- Show only the response traffic in the TCP stream Window.
- Change “Show and save data as” from ASCII to Raw.
- Save the data as a binary (I chose to save it as: 9312.zip.bin)
- Open the binary in a hex editor and remove the HTTP request headers before the first two bytes of the zip archive (which show as PK in ASCII).
- Save the file as a zip archive (I chose to save it as 9312.zip)
- Check the file to make sure it’s a zip archive.
See Figures 9 through 14 for a visual guide of this process.
Figure 14 shows how to use a terminal window from a Debian-based Linux distro to check the files. From our pcap, the zip archive should be the same as this file submitted to VirusTotal. Our extracted VBS file should be the same as this file also submitted to VirusTotal.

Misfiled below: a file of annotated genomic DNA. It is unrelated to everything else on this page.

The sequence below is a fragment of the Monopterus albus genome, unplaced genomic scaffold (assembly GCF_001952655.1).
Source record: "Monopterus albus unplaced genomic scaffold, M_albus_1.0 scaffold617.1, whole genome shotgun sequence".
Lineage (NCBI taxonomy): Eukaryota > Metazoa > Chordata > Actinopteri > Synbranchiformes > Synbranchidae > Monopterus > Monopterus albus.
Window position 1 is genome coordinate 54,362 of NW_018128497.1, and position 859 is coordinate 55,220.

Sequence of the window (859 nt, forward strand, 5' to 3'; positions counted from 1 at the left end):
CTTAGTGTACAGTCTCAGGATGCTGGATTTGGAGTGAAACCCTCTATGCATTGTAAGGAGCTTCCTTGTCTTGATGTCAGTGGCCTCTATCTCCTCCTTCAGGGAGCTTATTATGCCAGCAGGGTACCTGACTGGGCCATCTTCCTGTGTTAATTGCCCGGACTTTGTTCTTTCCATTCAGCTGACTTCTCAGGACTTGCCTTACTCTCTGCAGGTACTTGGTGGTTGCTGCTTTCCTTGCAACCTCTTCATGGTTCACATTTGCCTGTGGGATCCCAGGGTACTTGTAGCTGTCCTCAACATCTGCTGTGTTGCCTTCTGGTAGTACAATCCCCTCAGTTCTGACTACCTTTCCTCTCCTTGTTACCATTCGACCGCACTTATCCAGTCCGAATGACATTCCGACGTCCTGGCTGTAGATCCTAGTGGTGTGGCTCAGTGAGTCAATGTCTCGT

A public sandbox analysis of our extracted VBS file indicates it generates the next Qakbot-related URL in our infection chain: a URL that returned a Windows executable for Qakbot.
Windows Executable for Qakbot
These extracted VBS files generate URLs that return Windows executables for Qakbot. Since December 2019, URLs for Qakbot executables have ended with 44444.png or 444444.png. See Table 2 for some recent examples of these Qakbot URLs we found using our AutoFocus Threat Intelligence service.
|First Seen||URL for Qakbot executable|
Table 2. URLs for Qakbot executables.
In our pcap, find the HTTP GET request for our Qakbot executable using hxxp.request.uri contains .png in the Wireshark filter as shown in Figure 15.